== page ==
How Flux Works

By February 23, 2016

Flux Components

Cores

A core — the allocatable unit in Flux — is one processing element. Cores compose a central processing unit (CPU). In Flux most of the CPUs have twelve cores; some of the CPUs have sixteen or eight.

A node (or computer) comprises:

  • a number of CPUs,
  • memory (RAM),
  • a hard drive,
  • power supply, and
  • network connections.

hpc_how_flux_works_core.png

In Flux all of the nodes are nearly identical, so there is no distinction made between nodes when scheduling jobs, making allocations, setting rates, or for billing.

Flux User Account

A Flux user account consists of a Linux login ID and password (the same as your U-M uniqname and umich.edu Kerberos password, respectively), and a home directory for your files. A Flux user account allows you to:

  • log in,
  • transfer files,
  • compile software, and
  • create and submit job submission scripts.

A user account alone cannot run any jobs.

Flux Project

A Flux project is a collection of Flux user accounts that are associated with one or more Flux allocations. A PI can have more than one Flux project to correspond with different research projects or funding sources, and a Flux user account can belong to more than one Flux project. The project owner (typically the PI or his/her designee) controls the list of users in a project and can change the users.

Flux Allocation

A Flux allocation:

  • describes the limits of how much of the Flux system members of a Flux project can use.
  • is the maximum number of cores and RAM a project can use at any time, and the number of months over which the project can access those cores and RAM.
  • determines your costs.

Your monthly bill is the number of cores in an allocation multiplied by the current rate. An active project requires at least one allocation, but can have as many as makes sense.

A common configuration is for a Flux project to have a “base” allocation of, for example, 50 cores that lasts for 48 months, and, from time to time, supplementary allocations that add to the base as the project grows.

The total number of cores the members of this example project can use collectively during January is 50 and, assuming 4GB RAM per core, the maximum amount of RAM the members of the project can use is 200GB.  One scenario is a set of jobs that fit within the memory limits of the allocation, but the last job in the set would exceed the number of available cores, and thus would wait.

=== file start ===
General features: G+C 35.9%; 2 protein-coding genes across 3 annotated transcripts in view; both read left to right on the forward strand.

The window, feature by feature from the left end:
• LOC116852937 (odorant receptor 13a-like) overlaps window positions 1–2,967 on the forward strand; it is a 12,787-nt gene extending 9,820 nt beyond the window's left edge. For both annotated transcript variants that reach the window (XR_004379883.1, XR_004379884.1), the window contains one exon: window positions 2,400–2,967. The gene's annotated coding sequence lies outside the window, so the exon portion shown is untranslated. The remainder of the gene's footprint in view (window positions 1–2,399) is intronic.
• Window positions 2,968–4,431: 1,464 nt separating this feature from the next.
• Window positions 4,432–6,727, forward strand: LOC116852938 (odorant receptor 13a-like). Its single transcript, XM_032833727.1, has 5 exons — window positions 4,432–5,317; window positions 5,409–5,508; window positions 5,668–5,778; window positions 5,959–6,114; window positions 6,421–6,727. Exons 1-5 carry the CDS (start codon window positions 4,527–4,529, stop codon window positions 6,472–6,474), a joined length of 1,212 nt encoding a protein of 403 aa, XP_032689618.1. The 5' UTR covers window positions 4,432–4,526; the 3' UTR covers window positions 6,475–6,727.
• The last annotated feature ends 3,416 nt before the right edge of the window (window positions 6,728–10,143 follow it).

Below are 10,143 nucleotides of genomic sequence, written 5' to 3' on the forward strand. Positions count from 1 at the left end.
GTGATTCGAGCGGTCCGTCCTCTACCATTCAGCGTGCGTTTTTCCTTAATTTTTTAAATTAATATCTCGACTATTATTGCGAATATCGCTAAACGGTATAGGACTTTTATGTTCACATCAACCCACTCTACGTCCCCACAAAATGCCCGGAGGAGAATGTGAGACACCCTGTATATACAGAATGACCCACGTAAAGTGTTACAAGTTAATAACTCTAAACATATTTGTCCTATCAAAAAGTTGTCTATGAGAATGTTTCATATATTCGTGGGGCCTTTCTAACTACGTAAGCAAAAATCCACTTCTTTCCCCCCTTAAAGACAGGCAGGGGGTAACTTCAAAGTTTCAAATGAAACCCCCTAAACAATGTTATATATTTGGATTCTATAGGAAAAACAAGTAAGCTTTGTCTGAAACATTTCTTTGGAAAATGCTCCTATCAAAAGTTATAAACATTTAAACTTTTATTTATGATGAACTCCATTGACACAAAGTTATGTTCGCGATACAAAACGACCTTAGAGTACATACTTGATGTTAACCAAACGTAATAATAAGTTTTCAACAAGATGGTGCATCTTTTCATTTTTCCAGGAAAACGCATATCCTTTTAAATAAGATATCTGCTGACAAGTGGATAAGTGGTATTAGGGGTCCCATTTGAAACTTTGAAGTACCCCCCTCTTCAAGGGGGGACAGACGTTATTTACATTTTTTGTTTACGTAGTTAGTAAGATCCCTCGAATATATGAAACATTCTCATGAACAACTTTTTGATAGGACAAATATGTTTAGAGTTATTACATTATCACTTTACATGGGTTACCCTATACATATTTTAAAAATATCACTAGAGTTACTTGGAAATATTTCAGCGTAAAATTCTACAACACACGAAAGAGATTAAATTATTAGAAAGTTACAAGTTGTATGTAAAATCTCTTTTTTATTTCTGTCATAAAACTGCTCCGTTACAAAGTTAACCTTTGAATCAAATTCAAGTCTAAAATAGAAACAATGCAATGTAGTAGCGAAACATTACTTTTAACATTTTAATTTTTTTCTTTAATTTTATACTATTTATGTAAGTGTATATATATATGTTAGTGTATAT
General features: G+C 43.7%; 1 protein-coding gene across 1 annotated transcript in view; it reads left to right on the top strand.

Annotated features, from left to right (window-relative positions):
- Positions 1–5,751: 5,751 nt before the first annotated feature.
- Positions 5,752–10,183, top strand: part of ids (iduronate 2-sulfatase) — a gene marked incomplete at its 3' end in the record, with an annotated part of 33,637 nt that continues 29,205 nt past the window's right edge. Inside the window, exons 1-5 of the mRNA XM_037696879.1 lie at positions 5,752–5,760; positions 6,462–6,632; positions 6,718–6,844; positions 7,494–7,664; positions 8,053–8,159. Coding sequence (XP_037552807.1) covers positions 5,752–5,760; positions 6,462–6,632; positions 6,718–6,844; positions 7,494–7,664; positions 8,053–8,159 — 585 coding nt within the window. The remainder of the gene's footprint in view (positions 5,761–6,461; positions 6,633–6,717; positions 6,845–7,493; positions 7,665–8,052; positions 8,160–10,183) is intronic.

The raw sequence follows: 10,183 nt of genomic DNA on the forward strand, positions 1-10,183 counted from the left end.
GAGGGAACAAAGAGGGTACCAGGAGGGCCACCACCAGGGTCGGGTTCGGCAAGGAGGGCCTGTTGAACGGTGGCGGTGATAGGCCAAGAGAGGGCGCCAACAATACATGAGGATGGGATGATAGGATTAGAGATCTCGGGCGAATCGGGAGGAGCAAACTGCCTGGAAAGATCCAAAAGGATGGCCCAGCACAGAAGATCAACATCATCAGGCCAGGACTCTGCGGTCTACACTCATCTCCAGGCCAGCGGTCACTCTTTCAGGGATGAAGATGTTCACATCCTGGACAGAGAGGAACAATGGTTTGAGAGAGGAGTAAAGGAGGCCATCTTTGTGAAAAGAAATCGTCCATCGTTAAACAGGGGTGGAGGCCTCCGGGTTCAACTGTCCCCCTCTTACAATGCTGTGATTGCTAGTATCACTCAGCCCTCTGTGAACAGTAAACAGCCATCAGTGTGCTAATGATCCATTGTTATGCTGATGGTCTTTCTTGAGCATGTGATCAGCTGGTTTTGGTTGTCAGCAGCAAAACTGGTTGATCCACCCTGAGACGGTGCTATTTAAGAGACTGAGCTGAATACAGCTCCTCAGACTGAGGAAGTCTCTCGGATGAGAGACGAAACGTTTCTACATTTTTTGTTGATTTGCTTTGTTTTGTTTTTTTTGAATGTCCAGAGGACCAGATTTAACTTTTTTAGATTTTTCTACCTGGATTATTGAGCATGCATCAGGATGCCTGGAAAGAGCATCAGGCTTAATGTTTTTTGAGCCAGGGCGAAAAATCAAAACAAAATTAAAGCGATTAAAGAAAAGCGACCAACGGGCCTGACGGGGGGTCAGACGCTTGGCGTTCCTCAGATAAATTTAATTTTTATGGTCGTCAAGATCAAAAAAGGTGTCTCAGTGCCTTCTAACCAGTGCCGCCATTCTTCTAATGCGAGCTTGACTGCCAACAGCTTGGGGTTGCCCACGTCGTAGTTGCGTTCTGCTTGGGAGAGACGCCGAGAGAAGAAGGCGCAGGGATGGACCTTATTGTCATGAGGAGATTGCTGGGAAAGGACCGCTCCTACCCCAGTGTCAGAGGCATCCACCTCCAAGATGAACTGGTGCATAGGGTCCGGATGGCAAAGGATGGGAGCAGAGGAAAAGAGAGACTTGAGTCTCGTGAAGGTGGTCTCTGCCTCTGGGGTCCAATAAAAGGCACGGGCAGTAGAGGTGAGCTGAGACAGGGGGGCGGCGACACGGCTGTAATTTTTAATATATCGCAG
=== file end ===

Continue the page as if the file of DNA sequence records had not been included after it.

An allocation is made in terms of multiplying the cores and the duration (in seconds) of the allocation, and represented as core*seconds. However, the number of cores that can be used at once is a hard limit, so it is very rare that you would run out of core*seconds before the end date of the allocation.

Flux Billing

The Flux allocations are billed to a U-M shortcode and a brief summary appears on your monthly Statement of Activity. ITS processes the allocations and generates monthly bills as long as you have an active Flux allocation. You can start an allocation at any time during the month and, because bills are generated monthly, you can end an allocation within 30 days of the last bill. Because Flux allocations are billed monthly, it is not possible to pre-pay for Flux allocations; you must have funding available during each month to pay for your Flux allocation.

Flux Job

A Flux job is a compute job that can use any portion of the allocations your project has available. The job is described by a short text file (the PBS file, or batch submission script) that is submitted to the job scheduler. The job scheduler takes into account the job’s requirements, the number of cores available in the Flux project’s allocations, and any other requirements.

Total resources Resources Requested by Job Job State in 50-core, 200GB allocation
9 cores; < 36GB 9 cores; < 4GB per core job starts
18 cores; < 72GB 9 cores; < 4GB per core job starts
27 cores; < 108GB 9 cores; < 4GB per core job starts
36 cores; < 144GB 9 cores; < 4GB per core job starts
45 cores; < 180GB 9 cores; < 4GB per core job starts
46 cores; < 184GB 1 core; < 4GB per core job starts
47 cores; < 188GB 1 core; < 4GB per core job starts
48 cores; < 192GB 1 core; < 4GB per core job starts
52 cores; < 208GB 4 cores; < 4GB per core job waits

Another scenario is a set of jobs with larger memory requirements, where even though there are cores available, the memory associated with the allocation is consumed and jobs are queued.

Total resources Resources Requested by Job Job State in 50-core, 200GB allocation
10 cores; 80 GB 10 cores; 8 GB RAM per core job starts
20 cores; 160GB 10 cores; 8 GB RAM per core job starts
25 cores; 200GB 5 cores; 8 GB RAM per core job starts
26 cores; 201GB 1 core; 1 GB RAM per core job waits

Depending on the requirements of the job and the state of the system, jobs may wait in a queue while other jobs complete and resources become available. The job is started once all the requirements are met. When the job ends, the Flux allocation(s) are debited the core*seconds actually used by the job.

Integrating the Flux Components

These components are used together to support computational research within the U-M business and technology environment. A Flux account is used to submit a Flux job to the cluster, where it is authorized by its associated Flux project to debit a Flux allocation and execute on Flux cores. The existing Flux allocations are aggregated and a Flux bill is applied each month to the university account (chartfield combination) specified at the creation of the allocation.

If you have questions, please send email to hpc-support@umich.edu.